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Goryeo Celadon

Origin of Goryeo Celadon

Celadon bowl
Celadon bowl
In 1991, shards of ritual vessels inscribed with the year 992 were found at the site of a Goryeo kiln. Also discovered were shards with inscriptions referring to the year 993. Among the collection of Ehwa Womans University is a bluish-green jar with an inscription that includes the year 993. These pieces are believed to be the first Goryeo celadon, though some scholars think that they are only an advanced form of ash-glazed stoneware from the Unified Silla, rather than real celadon.

Goryeo celadon is generally believed to have developed under the influence of the Yaozhou kilns in southeastern China. Goryeo ceramics originated in the ninth century, the final years of the United Silla Kingdom. There were many kilns that produced celadon similar to that made in Yaoshou on Korea’s west coast. After some time, production of celadon began in other regions, including Gyeongseo-dong, Incheon, Naedae-ri, Hyeongok-myeon, Wolseong-gun, Gyeongju, and the Busan area. These low-quality celadon pieces were usually dark green or dark brown because of impurities in glaze and had rigid silhouettes. Dark greenish celadon was excavated from Jinsan-ri, Sani-myeon, Haenam-gun, and the seabed near Wando Island, Jeollanam-do Province.

Dark greenish celadon jar, Dark greenish celadon jar
1) Dark greenish celadon jar, Goryeo 11th, H. 29.5 M(D). 11.6 B(D). 13.3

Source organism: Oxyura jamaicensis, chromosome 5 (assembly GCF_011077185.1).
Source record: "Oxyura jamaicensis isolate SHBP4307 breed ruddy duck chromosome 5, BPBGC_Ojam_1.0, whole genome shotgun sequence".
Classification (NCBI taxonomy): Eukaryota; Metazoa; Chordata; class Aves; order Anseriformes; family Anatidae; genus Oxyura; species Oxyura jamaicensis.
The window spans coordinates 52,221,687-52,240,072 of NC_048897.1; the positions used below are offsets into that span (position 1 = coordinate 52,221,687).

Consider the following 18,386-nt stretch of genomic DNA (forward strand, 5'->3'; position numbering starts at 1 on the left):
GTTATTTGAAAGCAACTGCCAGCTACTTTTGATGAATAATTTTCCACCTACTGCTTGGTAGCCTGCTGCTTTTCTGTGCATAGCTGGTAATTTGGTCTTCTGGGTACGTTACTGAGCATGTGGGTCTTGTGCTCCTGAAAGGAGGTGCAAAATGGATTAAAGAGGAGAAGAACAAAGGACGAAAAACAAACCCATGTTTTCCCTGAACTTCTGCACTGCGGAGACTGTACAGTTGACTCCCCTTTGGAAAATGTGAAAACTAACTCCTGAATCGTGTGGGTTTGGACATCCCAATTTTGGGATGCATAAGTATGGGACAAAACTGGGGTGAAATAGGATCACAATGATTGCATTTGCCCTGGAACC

2) Dark greenish celadon jar, Goryeo 11th, H. 19.5 M(D). 14.0 B(D). 8.8
Although the production method of celadon was introduced from China, Goryeo celadon became more refined and took on a unique beauty. With the passage of time from its birth in the ninth century to its development as primitive celadon in the tenth century, Korean potters developed celadon with uniquely Korean characteristics. From the mid-11th century, most of the early kilns, which had been scattered along the southern and eastern coasts, stopped production. Continued development occurred around two major areas: Kangjin in Jeollanam-do and Buan in Jeollabuk-do. While there were a few kilns in other regions, these two areas were largely responsible for the rapid development of Goryo celadon.
In the early 12th century, Goryeo potters achieved considerable artistic and technical expertise and established their own unique style, quite distinct from that of Sung China. The apex of Goryeo ceramics, both technically and aesthetically, occurred in the first half of the 12th century.
It was then that Goryeo's jade-colored celadon was perfected. Developments in glazes further improved on the semi-transparent jade color. Goryeo potters were soon able to carve highly elaborate designs in intaglio or in relief, a technique quite different from Chinese celadon because of its non-transparent glaze. Such technical developments made Goryeo celadon even more mysterious and beautiful. The jade-colored glaze on inlaid sanggam celadon was even more refined and gave prominent play to the inlaid designs. For one thing, the glaze generated fewer bubbles. It also had a brighter sheen and sleeker lines, further enhancing the beauty and elegance of each piece.